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Postby Mikedc on 21 Mar 2006 20:52

Thank you both very much for the information, highly appreciated.
Especially the part about D'Haese is very interesting to read, thanks Marc.

Greetings,
Mike
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Postby -Michael on 22 Mar 2006 12:50

Marc Rikmenspoel wrote:It is interesting that D'Haese's first name changed at various times. In the early stages of the war, according to various documents (found in Allen Brandt's The Last Knight of Flanders), he was Joris D'Haese. He sometimes is shown with the Frenach version of his name, Georges D'Haese. Finally, in the post-war years, he began using the German version, and thus he has come down in history as Georg D'Haese.

He was a volunteer for Standarte Nordwest, and came from the VNV. He became an NCO and platoon commander in the 3. Kompanie of the Legion Vlaanderen. During 1943, he was sent to the 11. Kriegsjunker Lehrgang at Bad Tölz, and graduated in the spring of 1944. In common with his classmates, he was promoted to SS-Ustuf. on June 21, 1944. A month later, he was on his way to Narva with KG Rehmann from the Langemarck Brigade. Most of the officers were killed or incapacitated after a couple of days of the Tannenberg Line fighting, that started on July 26. Rehmann went to the rear in disgrace with what Flemish veterans call "a scratch," so D'Haese, who had long front experience, took command of the Flemish battlegroup until the unit was withdrawn a few weeks later. D'Haese had the confidence of Felix Steiner, who visited the front, after Rehmann went out of action, to see who was in charge. When the flemings were withdrawn, Steiner inspected them, and removed his own DKiG and placed it on D'Haese's tunic. But D'Haese was a loyal member of the VNV, and by this stage was openly critical of German policies in Flanders, so the actual paperwork to get him the DKiG was never processed, and as far as I know, he was never promoted to Ostuf. Late in the war, he was injured in a motorcycle accident, and was in a hospital for recovery when the war ended. He went underground with his German girlfriend, and later married her, and eventually made a successful career in publishing, and then as an artist. Brandt's book doesn't make clear whether his postwar life was in Germany or Belgium, but I would guess the former, especially in light of his choice of name ("Georg").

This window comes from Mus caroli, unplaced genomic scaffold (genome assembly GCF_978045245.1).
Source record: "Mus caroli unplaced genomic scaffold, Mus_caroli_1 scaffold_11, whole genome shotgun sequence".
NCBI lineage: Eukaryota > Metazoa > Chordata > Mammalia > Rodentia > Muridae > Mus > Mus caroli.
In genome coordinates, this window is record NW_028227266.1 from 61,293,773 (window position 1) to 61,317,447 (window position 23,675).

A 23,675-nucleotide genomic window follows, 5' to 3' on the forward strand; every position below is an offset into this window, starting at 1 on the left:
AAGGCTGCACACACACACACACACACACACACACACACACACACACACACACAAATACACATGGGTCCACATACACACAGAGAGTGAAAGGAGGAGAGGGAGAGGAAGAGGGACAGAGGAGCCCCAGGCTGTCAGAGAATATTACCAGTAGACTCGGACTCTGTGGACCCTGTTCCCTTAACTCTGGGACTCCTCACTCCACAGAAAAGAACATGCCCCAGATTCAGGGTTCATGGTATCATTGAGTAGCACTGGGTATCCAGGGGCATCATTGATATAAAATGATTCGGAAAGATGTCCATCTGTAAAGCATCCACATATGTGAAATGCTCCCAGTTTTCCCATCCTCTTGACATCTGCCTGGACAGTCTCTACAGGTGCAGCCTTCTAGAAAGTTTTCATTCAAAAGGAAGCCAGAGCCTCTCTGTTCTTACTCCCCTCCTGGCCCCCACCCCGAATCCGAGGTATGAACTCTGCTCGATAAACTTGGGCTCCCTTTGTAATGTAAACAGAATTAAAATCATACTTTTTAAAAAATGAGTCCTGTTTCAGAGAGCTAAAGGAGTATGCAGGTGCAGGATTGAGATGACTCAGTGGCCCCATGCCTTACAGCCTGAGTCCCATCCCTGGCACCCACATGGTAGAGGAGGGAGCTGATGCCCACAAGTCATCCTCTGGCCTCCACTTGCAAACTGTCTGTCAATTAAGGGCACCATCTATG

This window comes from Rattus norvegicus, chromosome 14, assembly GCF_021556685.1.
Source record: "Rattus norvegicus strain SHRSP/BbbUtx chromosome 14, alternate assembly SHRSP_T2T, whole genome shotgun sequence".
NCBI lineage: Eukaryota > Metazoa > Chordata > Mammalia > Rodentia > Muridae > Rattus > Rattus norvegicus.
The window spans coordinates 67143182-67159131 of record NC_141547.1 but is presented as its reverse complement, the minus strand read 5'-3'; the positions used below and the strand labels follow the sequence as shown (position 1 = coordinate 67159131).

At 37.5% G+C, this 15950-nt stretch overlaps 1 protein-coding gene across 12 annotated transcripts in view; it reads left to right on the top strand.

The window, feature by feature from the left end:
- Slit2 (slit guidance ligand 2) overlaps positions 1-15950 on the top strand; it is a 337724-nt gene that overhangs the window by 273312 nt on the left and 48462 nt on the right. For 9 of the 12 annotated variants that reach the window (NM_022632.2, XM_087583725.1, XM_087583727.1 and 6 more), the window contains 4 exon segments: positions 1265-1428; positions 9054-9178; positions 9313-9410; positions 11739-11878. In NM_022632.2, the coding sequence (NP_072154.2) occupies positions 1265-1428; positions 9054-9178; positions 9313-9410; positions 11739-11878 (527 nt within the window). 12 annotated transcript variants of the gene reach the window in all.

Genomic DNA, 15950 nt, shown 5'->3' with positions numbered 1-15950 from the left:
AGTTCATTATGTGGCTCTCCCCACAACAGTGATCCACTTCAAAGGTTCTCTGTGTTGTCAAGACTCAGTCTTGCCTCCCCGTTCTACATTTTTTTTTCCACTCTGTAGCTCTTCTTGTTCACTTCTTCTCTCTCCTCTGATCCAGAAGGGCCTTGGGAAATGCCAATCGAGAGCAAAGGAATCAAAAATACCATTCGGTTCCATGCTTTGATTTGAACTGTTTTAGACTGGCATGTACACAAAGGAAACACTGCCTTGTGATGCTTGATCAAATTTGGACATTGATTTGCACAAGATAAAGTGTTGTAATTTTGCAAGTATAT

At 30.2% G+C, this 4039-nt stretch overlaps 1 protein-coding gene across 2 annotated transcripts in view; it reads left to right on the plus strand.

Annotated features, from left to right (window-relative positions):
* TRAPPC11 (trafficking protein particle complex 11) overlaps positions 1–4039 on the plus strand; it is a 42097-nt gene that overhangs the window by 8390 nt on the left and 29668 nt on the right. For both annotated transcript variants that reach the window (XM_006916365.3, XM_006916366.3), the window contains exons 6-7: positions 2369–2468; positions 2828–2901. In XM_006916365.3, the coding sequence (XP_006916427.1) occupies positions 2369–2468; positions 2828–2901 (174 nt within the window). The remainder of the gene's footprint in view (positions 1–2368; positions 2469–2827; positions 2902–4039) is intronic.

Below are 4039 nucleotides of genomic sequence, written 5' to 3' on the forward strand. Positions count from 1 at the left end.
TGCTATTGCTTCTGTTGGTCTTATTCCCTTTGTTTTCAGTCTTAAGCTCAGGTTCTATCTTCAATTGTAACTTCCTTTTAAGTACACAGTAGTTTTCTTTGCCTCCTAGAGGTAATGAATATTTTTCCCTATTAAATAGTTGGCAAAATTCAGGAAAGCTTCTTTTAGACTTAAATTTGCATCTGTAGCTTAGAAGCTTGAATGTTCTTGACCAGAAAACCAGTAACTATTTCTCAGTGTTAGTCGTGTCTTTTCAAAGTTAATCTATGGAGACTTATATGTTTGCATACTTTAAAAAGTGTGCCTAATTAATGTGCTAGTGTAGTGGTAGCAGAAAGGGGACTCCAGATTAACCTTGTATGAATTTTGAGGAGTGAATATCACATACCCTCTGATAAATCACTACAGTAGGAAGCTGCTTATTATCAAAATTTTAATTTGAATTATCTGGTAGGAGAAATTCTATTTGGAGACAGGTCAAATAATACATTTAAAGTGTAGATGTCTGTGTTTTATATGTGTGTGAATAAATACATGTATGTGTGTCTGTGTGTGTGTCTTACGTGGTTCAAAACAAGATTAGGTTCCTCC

I was wondering why the Flemish SS-Hstuf. Uten didn't took over the Kampfgruppe from Rehmann? He had a higher rank then D'Haese. Did D'Haese earn the E.K.I. like SS-Ustuf. Laperre for his actions at Narwa?
Last edited by Stormman on 22 Mar 2006 18:55, edited 1 time in total.
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Postby Sverri on 22 Mar 2006 17:55